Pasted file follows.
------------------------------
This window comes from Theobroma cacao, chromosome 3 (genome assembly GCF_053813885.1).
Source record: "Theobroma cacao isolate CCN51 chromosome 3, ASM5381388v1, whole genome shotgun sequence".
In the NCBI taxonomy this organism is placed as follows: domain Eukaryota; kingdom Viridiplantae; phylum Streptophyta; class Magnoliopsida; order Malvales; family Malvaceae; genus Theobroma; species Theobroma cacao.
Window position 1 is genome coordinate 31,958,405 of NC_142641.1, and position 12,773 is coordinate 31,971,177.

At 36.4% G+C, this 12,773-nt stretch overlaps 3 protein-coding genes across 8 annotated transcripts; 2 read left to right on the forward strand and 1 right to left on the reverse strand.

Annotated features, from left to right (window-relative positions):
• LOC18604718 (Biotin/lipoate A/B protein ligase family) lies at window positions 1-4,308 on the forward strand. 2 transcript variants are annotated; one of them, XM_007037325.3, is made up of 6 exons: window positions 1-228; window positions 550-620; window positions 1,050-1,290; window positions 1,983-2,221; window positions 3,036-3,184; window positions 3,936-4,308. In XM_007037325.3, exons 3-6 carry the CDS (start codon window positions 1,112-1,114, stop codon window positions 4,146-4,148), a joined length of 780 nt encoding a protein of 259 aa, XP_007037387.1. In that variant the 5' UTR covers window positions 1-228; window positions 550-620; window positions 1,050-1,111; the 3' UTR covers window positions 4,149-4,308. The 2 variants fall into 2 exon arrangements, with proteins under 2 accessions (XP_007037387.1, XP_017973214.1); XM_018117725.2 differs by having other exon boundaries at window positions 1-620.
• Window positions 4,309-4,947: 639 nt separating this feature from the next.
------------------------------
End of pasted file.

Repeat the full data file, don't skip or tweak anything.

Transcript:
This window comes from Theobroma cacao, chromosome 3 (genome assembly GCF_053813885.1).
Source record: "Theobroma cacao isolate CCN51 chromosome 3, ASM5381388v1, whole genome shotgun sequence".
In the NCBI taxonomy this organism is placed as follows: domain Eukaryota; kingdom Viridiplantae; phylum Streptophyta; class Magnoliopsida; order Malvales; family Malvaceae; genus Theobroma; species Theobroma cacao.
Window position 1 is genome coordinate 31,958,405 of NC_142641.1, and position 12,773 is coordinate 31,971,177.

At 36.4% G+C, this 12,773-nt stretch overlaps 3 protein-coding genes across 8 annotated transcripts; 2 read left to right on the forward strand and 1 right to left on the reverse strand.

Annotated features, from left to right (window-relative positions):
• LOC18604718 (Biotin/lipoate A/B protein ligase family) lies at window positions 1-4,308 on the forward strand. 2 transcript variants are annotated; one of them, XM_007037325.3, is made up of 6 exons: window positions 1-228; window positions 550-620; window positions 1,050-1,290; window positions 1,983-2,221; window positions 3,036-3,184; window positions 3,936-4,308. In XM_007037325.3, exons 3-6 carry the CDS (start codon window positions 1,112-1,114, stop codon window positions 4,146-4,148), a joined length of 780 nt encoding a protein of 259 aa, XP_007037387.1. In that variant the 5' UTR covers window positions 1-228; window positions 550-620; window positions 1,050-1,111; the 3' UTR covers window positions 4,149-4,308. The 2 variants fall into 2 exon arrangements, with proteins under 2 accessions (XP_007037387.1, XP_017973214.1); XM_018117725.2 differs by having other exon boundaries at window positions 1-620.
• Window positions 4,309-4,947: 639 nt separating this feature from the next.